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### Course: 7th grade foundations (Eureka Math/EngageNY)>Unit 6

Lesson 3: Topic D: Foundations

# Surface area of a box using nets

Discover the surface area of a cereal box by visualizing a net. Cut and flatten the box to create a 2D shape. Measure the dimensions, calculate the area of each section, and add them up for the total surface area. Fun and practical!

## Want to join the conversation?

• You don't have to use a net. S=2lw+2wh+2lh
• Or 2(lw+wh+lh)
• At is he drawing in the height?
• Sort of, he is drawing what cannot be seen, the height of the back of the cereal box. Dotted lines mean behind the shape.
• this is hard can some one help
• If you find this method hard, try the previous video.
Or use the formula 2(lb+bh+lh)
where l is length , b is breadth and h is height.
• Sal is the best. Khan academy videos are ta best
• You should write this post in the Tips and Thanks section.
• Ok, here's a question. Why do we need the use of nets in real life? Is it just the standard they added to extend school? BTW: Sal makes me want to learn more about cereal boxes and math :-)
• Most boxes are flat when they are produced, think of pizza boxes, the ppl at the pizza shops fold the boxes. They need to know the dimensions to order the proper sizes.

When building Wood Framed Structures usually the walls are made on the ground first then lifted up into position. so the "net" is made first before the building takes shape
(1 vote)
• Why can’t you just multiply height times width times base?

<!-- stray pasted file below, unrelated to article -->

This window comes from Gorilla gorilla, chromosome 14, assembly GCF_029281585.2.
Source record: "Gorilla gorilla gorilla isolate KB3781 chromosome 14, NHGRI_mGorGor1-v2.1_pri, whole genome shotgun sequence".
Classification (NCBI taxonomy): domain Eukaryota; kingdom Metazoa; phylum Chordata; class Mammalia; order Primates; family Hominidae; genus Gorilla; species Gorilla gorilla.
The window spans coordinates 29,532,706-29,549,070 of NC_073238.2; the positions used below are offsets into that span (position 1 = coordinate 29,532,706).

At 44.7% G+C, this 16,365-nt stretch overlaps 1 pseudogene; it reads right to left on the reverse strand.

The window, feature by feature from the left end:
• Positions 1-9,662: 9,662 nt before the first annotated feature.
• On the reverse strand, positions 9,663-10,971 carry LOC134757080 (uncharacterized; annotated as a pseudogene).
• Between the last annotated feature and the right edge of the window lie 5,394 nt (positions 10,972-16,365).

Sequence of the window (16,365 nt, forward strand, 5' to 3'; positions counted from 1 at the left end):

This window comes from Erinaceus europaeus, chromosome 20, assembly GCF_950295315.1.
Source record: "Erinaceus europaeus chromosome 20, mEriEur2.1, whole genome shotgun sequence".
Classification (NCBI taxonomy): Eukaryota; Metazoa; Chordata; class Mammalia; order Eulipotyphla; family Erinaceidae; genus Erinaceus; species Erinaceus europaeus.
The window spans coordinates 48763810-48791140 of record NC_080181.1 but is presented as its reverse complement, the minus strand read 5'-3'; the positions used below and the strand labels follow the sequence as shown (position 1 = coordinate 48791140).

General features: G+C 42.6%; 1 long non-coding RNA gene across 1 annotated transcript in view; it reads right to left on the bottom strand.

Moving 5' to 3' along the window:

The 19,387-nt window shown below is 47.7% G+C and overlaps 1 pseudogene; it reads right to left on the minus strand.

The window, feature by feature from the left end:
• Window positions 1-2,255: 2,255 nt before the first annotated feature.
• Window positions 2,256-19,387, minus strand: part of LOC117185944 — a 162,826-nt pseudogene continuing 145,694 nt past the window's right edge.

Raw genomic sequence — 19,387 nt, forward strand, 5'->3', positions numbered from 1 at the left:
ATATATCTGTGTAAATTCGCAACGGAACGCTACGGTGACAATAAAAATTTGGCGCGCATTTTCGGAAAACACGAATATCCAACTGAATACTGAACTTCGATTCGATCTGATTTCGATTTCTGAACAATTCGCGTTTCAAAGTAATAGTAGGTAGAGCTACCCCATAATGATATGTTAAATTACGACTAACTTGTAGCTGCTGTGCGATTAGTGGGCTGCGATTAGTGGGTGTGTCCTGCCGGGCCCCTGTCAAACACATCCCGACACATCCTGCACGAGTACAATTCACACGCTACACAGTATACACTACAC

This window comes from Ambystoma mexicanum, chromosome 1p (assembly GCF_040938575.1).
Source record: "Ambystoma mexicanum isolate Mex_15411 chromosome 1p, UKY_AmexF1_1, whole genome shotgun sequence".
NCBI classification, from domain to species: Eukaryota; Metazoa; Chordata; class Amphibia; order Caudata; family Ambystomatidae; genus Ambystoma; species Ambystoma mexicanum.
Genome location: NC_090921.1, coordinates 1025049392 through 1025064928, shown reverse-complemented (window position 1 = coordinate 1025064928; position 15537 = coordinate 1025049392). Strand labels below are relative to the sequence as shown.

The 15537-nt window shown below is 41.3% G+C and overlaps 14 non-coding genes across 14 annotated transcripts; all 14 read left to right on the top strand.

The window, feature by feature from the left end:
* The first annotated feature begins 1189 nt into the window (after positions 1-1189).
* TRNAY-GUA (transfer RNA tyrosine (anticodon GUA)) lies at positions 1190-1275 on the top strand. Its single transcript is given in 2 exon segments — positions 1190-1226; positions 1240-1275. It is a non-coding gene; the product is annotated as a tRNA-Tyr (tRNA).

• If you multiply these three, you are finding the volume, not surface area.
• I don't know how to break it up
• There are many ways to break up a box into a net. Just think of a way to unfold the box flat onto a surface. It might take a little bit of practice.
• do these types of methods also work in real life?
• If you want to find a way to break down boxes in a cool way then yes.

If you mean volume then that is very important in life. If you get a package that has a volume of 20 ft^3 or something, then what's in there has to be kinda big, heavy, or fragile because you would also need the wrapping to protect it if it's glass or whatever

So to answer your question, yes. If you mean geometry in general then that's also "Yes".
• How do you do this again
• Imagine that you are unfolding a polyhedron to be flat.

It might help to draw what that looks like, you might need to practice a few times, but you should get a hang of it.

After you have the net of your polyhedron, then find the area by breaking it down into shapes that you know how to take the area of, such as rectangles and triangles.

Then, add the total area together to get your answer, which is equal to the surface area of the polyhedron.